06/09/2017 - 14:45

Brierty falls into administration

06/09/2017 - 14:45

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Troubled civil construction and mining services business Brierty has been placed in voluntary administration after failing to secure what it considered to be an adequate pipeline of future work.

Brierty falls into administration

Troubled civil construction and mining services business Brierty has been placed in voluntary administration after failing to secure what it considered to be an adequate pipeline of future work.

Brierty, which has failed to recover from both the mining downturn and cost blowouts on a Main Roads project last year, said it had appointed Matthew Woods, Hayden White and Clint Joseph of KPMG as administrators today.

In February, Brierty told Business News it employed 380 staff in Western Australia, which was unchanged from last year.

In a statement today, Brierty said the board’s decision to enter administration was on the back of a number of factors that have affected cash generation and profitability.

That included difficulties in executing civil works profitably during the recent winter quarter, and an inability to secure an adequate new work order book in the near-term, due to what it said was uncertainty in the market as to the company’s financial position.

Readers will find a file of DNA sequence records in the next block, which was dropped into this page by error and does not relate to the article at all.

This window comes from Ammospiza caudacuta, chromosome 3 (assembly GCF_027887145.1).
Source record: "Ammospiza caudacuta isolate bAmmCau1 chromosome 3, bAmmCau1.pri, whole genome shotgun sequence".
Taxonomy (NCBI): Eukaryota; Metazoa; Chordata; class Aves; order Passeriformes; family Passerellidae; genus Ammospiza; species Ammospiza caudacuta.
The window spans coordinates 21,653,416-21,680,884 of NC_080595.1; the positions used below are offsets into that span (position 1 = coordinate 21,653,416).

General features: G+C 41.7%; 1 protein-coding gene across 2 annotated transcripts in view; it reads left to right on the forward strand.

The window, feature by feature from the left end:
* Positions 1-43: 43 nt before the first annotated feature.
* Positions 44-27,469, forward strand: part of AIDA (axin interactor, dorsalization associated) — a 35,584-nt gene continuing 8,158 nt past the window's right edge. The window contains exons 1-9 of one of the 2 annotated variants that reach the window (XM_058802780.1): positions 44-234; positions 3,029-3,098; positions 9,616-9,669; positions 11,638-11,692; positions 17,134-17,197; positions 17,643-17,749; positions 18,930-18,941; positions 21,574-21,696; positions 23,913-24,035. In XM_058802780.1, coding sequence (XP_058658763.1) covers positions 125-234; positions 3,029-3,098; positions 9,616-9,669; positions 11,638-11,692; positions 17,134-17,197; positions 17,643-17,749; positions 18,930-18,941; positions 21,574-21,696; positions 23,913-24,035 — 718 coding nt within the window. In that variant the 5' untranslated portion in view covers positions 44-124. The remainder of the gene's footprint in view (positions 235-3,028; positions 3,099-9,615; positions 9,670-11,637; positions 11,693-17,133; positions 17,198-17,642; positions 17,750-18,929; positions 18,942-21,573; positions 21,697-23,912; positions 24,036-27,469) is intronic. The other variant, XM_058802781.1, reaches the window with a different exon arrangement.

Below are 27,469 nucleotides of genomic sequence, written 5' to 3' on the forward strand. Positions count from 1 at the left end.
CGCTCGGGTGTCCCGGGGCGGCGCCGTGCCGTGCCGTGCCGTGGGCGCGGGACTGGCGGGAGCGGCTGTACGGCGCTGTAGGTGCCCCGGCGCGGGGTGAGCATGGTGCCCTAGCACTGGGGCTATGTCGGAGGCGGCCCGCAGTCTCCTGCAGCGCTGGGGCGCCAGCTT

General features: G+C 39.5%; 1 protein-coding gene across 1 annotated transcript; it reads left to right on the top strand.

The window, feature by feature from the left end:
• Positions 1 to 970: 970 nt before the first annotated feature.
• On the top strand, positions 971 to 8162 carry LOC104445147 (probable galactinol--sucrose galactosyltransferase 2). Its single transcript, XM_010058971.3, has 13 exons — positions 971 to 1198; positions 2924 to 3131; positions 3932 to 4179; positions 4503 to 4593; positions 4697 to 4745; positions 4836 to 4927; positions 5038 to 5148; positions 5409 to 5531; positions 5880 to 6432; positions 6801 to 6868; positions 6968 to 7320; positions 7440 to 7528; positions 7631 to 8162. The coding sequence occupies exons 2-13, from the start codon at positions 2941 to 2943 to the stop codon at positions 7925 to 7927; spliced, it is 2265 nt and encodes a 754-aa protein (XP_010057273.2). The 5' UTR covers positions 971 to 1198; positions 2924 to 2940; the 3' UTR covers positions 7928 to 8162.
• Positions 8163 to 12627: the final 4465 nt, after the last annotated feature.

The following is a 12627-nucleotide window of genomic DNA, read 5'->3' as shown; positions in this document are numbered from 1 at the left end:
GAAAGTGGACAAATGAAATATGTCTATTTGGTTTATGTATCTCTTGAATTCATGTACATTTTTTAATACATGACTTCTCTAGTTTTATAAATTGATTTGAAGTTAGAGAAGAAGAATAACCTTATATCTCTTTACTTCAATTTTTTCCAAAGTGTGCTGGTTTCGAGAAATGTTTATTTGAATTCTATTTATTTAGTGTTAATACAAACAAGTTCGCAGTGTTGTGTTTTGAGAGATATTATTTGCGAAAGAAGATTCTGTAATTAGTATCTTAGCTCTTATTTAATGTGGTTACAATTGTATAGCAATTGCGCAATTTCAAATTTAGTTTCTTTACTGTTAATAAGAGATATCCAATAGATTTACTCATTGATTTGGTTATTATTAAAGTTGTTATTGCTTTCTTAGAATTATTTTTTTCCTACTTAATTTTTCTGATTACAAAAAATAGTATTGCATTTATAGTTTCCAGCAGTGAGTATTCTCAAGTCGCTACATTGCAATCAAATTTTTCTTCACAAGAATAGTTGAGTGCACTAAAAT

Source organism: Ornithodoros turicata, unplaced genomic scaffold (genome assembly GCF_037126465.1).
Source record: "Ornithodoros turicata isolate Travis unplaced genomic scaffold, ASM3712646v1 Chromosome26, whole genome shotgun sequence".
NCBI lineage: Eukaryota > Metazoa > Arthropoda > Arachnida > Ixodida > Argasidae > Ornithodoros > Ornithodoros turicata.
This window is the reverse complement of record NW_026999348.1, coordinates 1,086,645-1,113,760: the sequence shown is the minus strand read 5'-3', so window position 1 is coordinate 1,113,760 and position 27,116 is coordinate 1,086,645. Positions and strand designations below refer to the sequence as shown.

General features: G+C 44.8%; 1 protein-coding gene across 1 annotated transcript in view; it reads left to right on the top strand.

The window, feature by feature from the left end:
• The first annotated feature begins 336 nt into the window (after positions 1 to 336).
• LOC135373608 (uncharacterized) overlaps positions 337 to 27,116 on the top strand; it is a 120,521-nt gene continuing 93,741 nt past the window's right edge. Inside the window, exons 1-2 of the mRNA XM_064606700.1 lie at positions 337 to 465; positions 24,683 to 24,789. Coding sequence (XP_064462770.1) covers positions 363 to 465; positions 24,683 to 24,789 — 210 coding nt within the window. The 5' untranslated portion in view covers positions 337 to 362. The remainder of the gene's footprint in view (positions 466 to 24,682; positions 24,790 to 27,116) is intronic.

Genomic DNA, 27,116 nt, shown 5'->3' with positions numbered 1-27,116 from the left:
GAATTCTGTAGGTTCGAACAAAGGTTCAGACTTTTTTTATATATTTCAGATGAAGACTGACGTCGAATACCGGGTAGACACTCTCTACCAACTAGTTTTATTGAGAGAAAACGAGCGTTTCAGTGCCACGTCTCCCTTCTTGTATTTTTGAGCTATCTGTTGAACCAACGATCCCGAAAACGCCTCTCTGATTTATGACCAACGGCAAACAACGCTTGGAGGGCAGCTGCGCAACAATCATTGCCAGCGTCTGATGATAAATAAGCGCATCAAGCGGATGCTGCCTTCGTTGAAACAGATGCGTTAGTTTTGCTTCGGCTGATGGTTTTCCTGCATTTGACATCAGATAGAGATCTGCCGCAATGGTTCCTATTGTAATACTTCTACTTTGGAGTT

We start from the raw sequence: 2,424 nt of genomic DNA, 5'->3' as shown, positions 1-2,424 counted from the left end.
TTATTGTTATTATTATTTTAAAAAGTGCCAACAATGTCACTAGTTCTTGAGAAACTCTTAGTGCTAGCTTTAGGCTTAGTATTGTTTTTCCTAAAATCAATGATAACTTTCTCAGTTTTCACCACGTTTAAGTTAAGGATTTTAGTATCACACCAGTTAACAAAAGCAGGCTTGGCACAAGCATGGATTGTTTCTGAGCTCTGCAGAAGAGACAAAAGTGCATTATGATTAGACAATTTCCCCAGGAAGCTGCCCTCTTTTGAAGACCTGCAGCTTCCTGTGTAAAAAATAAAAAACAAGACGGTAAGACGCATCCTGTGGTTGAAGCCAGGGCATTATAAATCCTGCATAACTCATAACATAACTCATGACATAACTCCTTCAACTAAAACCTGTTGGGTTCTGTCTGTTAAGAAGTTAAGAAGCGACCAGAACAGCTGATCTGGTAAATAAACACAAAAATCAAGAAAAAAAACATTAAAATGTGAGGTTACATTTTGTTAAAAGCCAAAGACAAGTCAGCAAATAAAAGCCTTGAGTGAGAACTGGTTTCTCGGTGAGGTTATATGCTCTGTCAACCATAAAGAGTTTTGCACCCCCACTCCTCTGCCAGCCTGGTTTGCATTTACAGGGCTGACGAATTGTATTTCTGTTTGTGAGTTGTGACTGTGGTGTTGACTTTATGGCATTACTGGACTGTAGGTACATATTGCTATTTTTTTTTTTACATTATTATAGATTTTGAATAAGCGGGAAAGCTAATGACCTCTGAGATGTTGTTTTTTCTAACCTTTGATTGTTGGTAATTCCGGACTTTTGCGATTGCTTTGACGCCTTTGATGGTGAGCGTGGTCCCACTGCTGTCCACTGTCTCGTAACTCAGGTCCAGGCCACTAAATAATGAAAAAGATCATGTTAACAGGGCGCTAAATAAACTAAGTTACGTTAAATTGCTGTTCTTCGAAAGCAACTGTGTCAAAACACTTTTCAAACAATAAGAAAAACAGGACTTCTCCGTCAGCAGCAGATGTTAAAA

Last week, Brierty released its preliminary full-year results for FY17, which revealed a statutory net loss of $2.9 million – a near-halving of revenue to $126.4 million and an order book of $145 million.

“The company’s directors and management remain committed to working with the administrators to achieve the best possible outcome for all stakeholders,” Brierty said.

“The administrators will immediately undertake a financial and operational assessment of the company and intend to continue to operate the company’s business on a ‘business as usual’ basis until further notice.”

Brierty said its Northern Territory-focused development subsidiary Bellamack was excluded from the administration appointment and continued to trade, despite it also citing a sudden and sharp decline in land sales in Darwin as a further reason for the decision to enter administration.

 In June, Brierty had signed a facility and debt restructure deal with Bankwest, which was conditional on the company’s rectification plan at Rio Tinto’s Western Turner Syncline project being approved by the iron ore miner.

The agreement increased Brierty’s borrowings with Bankwest from $35 million to $41 million, and was initiated after Rio issued Brierty with a notice of default and had the contractor’s operations suspended.

Brierty shares were worth 8 cents each before the company entered a trading halt this morning.

When the company began trading on the ASX in 2007, its shares were worth $1.44.

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